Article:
GMC Terrain vs. Ford Escape

By

Automotive Editor

Willis is a freelance writer based out of Philadelphia. Born and raised in Colorado, he graduated from Williams College. When he's not writing about cars or the outdoors, he spends his time rock climbing or reading with his two cats.


, Automotive Editor - February 6, 2019

Compact crossovers are all the rage these days, but automakers are adopting different tactics to win over buyers. The GMC Terrain and Ford Escape are perfect examples. On one hand, the Ford Escape does its best hatchback impression. With taught lines and racy creases. On the other, the GMC Terrain puts on a luxury-crossover skin, wearing an imposing grille, distinctive lights, and a floating roof. But both claim to do the same jobs. Which can walk the walk?

See a side-by-side comparison of the Terrain & Escape »

What the Terrain Gets Right

The GMC Terrain works to feel premium on the inside as well. Hard plastics are still visible in places, but soft-touch materials and good sound deadening help keep the cabin serene and welcoming. In a neat party trick, the front passenger seat can fold totally flat. If the second row is folded as well, cargo capacity swells to an impressive 81 cubic feet.

But the Terrain’s virtues go more than skin deep. The Terrain is available with a turbodiesel engine, an unconventional powertrain on this side of the pond. With the diesel engine, the Terrain gets an EPA-estimated 28 miles per gallon city, 39 mpg highway, and 32 combined.

At the upper end of the spectrum, the Terrain can get truly luxurious. The Denali trim includes leather upholstery, 19-inch rims, Bose sound, and a hands-free liftgate. That said, it will set you back nearly 40 grand, which is true luxury-badge territory – where the competition gets fierce indeed.

What the Escape Gets Right

While the Terrain tries to punch upscale, the Escape is happy to offer value instead. While the 2019 Terrain starts at $26,195 after destination fees, a base-spec Escape is almost exactly $1,000 cheaper at $25,200. The Escape lineup is still versatile, but it doesn’t extend as broadly as the Terrain’s. The most expensive Escape Titanium still checks in under $34,000.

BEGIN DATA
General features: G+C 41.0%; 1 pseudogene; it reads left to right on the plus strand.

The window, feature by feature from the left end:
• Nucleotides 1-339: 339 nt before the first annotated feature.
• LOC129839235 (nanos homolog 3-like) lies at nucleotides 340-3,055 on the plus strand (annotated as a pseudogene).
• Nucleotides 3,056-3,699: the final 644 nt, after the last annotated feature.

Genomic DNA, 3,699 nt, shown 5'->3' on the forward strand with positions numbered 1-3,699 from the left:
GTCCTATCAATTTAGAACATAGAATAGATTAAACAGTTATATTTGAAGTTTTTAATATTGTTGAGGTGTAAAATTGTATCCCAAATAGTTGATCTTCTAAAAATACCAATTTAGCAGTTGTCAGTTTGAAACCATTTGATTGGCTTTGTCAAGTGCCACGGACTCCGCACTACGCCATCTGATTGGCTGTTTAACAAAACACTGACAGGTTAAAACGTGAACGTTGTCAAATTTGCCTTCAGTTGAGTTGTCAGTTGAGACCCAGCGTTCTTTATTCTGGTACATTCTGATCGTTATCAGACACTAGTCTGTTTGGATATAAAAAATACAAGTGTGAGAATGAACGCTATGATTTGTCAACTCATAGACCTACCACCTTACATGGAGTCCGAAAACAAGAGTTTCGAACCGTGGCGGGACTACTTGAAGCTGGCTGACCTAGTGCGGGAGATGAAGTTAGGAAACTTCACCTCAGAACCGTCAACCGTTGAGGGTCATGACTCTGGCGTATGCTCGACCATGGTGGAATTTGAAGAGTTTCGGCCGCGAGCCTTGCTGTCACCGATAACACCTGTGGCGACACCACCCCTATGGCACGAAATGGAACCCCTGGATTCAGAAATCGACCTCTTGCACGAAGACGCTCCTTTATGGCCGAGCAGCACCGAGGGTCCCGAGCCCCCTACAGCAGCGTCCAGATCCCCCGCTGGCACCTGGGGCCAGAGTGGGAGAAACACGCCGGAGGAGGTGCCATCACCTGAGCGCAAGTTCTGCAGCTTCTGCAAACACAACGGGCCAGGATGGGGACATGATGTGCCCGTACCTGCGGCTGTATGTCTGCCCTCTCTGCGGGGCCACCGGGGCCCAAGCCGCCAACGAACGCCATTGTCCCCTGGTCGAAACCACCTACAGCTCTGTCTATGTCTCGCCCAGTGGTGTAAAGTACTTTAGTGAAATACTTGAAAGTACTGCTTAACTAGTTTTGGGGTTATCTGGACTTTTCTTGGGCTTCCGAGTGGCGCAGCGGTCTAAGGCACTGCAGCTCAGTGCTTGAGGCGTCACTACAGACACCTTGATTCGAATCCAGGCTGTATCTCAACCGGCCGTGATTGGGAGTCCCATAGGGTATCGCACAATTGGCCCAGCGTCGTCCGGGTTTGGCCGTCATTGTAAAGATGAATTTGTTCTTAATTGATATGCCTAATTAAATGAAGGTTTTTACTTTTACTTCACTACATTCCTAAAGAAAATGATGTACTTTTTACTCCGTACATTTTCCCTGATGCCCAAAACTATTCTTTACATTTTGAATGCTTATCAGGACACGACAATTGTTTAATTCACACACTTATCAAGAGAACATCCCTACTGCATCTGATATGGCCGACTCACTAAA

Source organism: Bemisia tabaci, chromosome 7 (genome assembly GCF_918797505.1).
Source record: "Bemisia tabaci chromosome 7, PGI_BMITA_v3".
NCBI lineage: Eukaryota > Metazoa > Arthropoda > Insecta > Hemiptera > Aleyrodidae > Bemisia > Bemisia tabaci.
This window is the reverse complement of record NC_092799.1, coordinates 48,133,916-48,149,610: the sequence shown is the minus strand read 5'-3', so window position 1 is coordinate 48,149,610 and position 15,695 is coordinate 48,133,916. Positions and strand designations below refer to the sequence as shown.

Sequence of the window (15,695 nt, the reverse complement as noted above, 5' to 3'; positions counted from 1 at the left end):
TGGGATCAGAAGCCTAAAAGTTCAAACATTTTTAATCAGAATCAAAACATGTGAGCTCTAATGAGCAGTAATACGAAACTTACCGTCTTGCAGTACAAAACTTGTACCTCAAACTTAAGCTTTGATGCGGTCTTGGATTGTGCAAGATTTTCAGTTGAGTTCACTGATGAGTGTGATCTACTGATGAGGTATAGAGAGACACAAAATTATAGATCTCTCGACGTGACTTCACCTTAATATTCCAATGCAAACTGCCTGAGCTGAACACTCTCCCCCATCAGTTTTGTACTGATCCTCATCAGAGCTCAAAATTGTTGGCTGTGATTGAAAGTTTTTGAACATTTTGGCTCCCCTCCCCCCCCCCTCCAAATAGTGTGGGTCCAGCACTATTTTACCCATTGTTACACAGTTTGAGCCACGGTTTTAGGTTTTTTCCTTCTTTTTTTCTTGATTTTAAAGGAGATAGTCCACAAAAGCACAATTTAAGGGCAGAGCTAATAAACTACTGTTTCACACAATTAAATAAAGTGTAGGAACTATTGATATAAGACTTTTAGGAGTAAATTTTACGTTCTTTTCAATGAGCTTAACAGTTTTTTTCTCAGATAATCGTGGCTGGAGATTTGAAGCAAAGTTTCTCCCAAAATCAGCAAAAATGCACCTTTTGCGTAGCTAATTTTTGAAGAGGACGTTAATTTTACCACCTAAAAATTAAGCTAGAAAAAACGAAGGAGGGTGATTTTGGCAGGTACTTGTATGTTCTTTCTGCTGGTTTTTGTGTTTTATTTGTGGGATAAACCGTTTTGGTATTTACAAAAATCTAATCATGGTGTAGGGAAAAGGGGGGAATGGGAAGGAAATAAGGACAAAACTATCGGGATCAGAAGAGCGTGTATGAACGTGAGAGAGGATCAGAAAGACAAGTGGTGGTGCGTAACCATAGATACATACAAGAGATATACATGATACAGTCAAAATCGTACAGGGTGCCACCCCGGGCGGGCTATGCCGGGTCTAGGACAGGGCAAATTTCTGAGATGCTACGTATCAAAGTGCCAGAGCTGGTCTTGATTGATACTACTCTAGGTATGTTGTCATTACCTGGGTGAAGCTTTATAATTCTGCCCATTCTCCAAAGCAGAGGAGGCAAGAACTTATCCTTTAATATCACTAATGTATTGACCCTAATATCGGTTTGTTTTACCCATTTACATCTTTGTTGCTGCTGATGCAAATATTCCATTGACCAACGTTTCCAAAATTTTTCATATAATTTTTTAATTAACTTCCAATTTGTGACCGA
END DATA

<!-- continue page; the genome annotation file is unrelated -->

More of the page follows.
Befitting its racy looks, one of the Escape’s main virtues is its handling. Confident and responsive, the Escape will make you forget that you’re driving a crossover and not a hatchback. The available 2.0-liter engine is pleasantly zippy, and both engines deliver decent fuel economy. Neither can match the efficiency of the Terrain’s diesel, but the gas engines are quieter and more refined.

Take a peek in the back and you’ll remember that the Escape has SUV genes too. There's 34 cubic feet of cargo space available behind the seats, which expands to 68 cubic feet with the seats folded. Although the Terrain has its nifty folding front seat, it has only 29.6 cubic feet in the rear.

And while the Escape doesn’t ooze luxury, it keeps up well in comfort and technology. Ford’s infotainment system is responsive and useful, and optional tech is plentiful.

Which Can Do it All?

Crossovers are about unifying extremes – the practicality of an SUV with the versatility of a smaller car. The Terrain places more of an emphasis on comfort, with a soft ride and expensive interior options. The Escape keeps things more mainstream, adding in a dose of driving pleasure to entice buyers. Both pay off in some ways, but the Terrain is in difficult territory. It still pales against true luxury marques, but against cheaper options like the Escape (and other compact crossovers), it’s not good value.

Our Verdict: Ford Escape

The Ford Escape wins this round thanks to its combination of practicality and personality. Family cars need to have utility and versatility, but they also need to offer value (and sometimes take a beating). The Escape has all of these covered, and who says it can’t be fun along the way?

Take a closer look at the GMC Terrain »

Take a closer look at the Ford Escape »

Side-by-side comparison of features, pricing, photos and more!

, Automotive Editor

Willis is a freelance writer based out of Philadelphia. Born and raised in Colorado, he graduated from Williams College. When he's not writing about cars or the outdoors, he spends his time rock climbing or reading with his two cats.


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